The Playgoer: Albee

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Monday, March 05, 2007


Looks like I've fallen behind on the theatre blogosphere volleys about some provocative quotes Edward Albee gave the LA Weekly.


We have no paucity of good young playwrights, and good older playwrights; we don’t have the happiest environment for them to work in. Like in the art world and in literature, the theater’s just as trendy, as dangerous and corrupt. The big problem is the assumption that writing a play is a collaborative act. It isn’t. It’s a creative act, and then other people come in. The interpretation should be for the accuracy of what the playwright wrote. Playwrights are expected to have their text changed by actors they never wanted. Directors seem to feel they are as creative as the playwright. Most of these changes are for commercial reasons. I know a lot about it because I’m on the council of the Dramatists Guild, but of course the pressures are on all of us. I’m in the lucky position where I just say, ‘Go fuck yourself; if you don’t want to do the play I wrote, do another play.’ The forces of darkness would back down if everybody said that. Theater wouldn’t go away and Disney wouldn’t go away. It’s all
because people believe that entertainment has to be superficial.

I'll let Isaac Butler respond on the merits of the demonization of the Director.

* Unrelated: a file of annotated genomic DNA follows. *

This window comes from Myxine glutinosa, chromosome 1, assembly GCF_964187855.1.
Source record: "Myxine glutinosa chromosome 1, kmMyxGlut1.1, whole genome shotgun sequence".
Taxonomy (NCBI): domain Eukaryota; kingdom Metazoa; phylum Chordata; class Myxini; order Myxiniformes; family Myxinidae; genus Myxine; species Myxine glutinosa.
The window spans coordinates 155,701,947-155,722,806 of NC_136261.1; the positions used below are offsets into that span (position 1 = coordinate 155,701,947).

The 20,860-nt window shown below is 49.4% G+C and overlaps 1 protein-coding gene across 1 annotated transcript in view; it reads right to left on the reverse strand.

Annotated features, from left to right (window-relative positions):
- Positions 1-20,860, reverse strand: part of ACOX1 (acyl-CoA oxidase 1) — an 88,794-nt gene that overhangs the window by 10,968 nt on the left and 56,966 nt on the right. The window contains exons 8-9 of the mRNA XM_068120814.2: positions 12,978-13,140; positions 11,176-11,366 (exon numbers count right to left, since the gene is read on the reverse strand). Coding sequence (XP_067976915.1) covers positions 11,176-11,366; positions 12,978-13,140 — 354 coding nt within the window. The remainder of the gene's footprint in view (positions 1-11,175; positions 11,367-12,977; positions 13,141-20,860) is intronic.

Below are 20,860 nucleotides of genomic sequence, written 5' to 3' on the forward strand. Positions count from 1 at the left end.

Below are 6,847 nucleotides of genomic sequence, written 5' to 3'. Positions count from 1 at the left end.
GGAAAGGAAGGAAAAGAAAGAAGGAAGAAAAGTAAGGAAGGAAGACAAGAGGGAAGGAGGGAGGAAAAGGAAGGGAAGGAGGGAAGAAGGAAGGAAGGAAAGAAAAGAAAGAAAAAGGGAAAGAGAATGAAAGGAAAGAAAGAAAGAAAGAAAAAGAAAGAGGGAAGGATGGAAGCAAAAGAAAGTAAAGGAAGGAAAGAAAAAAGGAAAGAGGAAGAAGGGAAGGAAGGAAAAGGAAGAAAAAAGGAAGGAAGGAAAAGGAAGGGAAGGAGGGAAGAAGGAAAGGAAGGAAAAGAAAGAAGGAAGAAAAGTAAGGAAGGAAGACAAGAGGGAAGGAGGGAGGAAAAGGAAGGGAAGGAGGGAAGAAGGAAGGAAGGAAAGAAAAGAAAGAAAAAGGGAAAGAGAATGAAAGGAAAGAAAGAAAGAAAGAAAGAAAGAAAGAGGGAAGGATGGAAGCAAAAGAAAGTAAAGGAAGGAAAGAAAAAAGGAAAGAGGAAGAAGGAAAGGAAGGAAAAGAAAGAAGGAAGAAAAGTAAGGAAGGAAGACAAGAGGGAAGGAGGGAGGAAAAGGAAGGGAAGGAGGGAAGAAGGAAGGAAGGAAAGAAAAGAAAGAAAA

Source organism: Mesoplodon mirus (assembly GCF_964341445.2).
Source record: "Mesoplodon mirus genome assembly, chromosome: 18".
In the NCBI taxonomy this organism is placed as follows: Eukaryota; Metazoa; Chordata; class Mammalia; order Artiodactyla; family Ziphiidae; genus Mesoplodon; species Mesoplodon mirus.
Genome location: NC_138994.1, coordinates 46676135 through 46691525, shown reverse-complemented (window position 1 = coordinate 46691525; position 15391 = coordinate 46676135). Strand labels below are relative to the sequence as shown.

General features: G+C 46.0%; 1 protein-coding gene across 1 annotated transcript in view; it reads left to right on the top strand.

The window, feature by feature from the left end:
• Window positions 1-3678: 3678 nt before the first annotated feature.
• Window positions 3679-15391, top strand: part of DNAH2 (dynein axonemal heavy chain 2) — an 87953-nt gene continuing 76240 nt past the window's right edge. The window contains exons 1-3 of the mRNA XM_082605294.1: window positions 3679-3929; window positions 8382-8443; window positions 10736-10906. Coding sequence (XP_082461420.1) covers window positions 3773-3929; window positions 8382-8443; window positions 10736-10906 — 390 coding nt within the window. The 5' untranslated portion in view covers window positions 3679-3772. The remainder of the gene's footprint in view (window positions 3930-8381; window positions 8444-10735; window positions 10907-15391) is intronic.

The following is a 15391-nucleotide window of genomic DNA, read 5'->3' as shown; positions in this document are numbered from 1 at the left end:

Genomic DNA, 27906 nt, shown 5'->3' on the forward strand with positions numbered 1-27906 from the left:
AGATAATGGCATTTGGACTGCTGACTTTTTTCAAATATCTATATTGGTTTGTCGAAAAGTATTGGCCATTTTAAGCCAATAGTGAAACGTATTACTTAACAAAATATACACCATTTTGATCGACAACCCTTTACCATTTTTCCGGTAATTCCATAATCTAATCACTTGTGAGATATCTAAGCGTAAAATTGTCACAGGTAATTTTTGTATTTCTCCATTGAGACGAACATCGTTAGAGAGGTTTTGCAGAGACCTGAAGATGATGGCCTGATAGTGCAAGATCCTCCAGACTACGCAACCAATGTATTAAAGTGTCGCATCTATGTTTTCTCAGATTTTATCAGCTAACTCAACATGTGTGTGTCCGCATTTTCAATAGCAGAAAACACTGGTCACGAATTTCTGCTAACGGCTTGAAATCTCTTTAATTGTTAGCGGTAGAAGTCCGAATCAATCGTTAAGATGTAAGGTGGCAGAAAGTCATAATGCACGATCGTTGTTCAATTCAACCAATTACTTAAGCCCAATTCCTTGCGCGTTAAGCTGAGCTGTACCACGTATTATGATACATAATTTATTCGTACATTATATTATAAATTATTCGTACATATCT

But I'll agree with Albee that we'd be a better theatre if more playwrights actually said Go Fuck Yourself when being pressured to give in on writing a different play than they've written.

Then again, it is easier for Mr. Albee to say that these days than most, isn't it?

The interview is also notable for implying that James Mason and Bette Davis were Albee's ideal imaginary George and Martha!

I msyelf was grateful to the interviewer Steven Leigh Morris for elucidating this particular insight of the playwright's, regarding what has changed on Broadway since 1962:
[Albee:] I don’t know what inflation has done in the past 40 years, but it hasn’t gone up as much as the cost of doing theater: Virginia Woolf cost $45,000 on Broadway in 1962. It just cost a million and a half in London last year. The cost of living hasn’t gone up that much.

[Then adds Morris, in an aside]

[Statistics compiled by the Federal Reserve Bank of Minneapolis from the U.S. Bureau of Labor’s Consumer Price Index support Albee’s assertion: In 1962, a $1 bill had the purchasing power of about 12 cents today. At this rate, the $45,000 it cost to produce Virginia Woolf on Broadway in 1962 should translate to a budget of around $400,000 today. The $1.5 million budget for the London production represents more than triple our national rate of inflation in the years between 1962 and 2006.]

Morris doesn't go into what the current revival cost on Broadway in 2005. But we can only assume similar. Or worse?

1 comment:

Terry Withers said...

I think you got your stats messed up. If a dollar in 1962 had the purchasing power of about 12 cents today then that would mean that in 1962 a dollar could purchase just about nothing. I think you meant that 12 cents in 1962 had the purchasing power of roughly a dollar today.